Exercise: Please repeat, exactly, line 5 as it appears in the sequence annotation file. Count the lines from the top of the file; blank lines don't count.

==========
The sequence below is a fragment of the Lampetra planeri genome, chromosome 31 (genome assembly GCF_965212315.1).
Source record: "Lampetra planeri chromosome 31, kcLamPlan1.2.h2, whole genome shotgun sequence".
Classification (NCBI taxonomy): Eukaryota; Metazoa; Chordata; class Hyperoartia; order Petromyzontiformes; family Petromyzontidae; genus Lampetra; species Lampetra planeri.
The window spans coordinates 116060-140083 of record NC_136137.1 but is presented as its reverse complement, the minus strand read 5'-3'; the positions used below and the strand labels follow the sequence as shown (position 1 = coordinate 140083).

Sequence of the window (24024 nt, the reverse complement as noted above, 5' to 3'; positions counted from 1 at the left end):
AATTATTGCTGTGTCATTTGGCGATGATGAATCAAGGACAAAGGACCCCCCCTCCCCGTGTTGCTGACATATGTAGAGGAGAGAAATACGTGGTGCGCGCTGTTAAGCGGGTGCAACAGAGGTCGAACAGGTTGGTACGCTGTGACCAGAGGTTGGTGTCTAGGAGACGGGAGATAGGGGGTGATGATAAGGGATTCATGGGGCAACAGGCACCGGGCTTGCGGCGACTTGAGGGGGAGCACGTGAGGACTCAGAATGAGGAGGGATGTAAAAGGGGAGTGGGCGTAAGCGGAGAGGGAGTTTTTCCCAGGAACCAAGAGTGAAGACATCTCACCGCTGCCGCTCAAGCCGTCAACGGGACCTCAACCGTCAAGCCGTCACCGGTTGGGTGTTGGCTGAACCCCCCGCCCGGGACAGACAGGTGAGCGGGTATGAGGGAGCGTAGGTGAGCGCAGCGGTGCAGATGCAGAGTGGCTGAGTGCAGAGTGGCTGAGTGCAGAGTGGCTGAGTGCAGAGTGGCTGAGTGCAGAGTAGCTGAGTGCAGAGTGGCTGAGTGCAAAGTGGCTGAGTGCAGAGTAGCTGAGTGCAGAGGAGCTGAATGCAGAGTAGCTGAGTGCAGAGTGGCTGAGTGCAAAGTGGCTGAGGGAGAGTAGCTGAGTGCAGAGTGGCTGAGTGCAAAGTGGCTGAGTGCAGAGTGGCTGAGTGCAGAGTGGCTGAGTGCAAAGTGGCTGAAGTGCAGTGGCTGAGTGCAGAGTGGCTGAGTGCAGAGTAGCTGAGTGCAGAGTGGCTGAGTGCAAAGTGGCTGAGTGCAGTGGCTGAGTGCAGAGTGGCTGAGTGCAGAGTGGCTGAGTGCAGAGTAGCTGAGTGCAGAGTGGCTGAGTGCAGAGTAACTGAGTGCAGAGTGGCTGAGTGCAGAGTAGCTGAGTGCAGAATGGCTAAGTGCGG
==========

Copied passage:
Sequence of the window (24024 nt, the reverse complement as noted above, 5' to 3'; positions counted from 1 at the left end):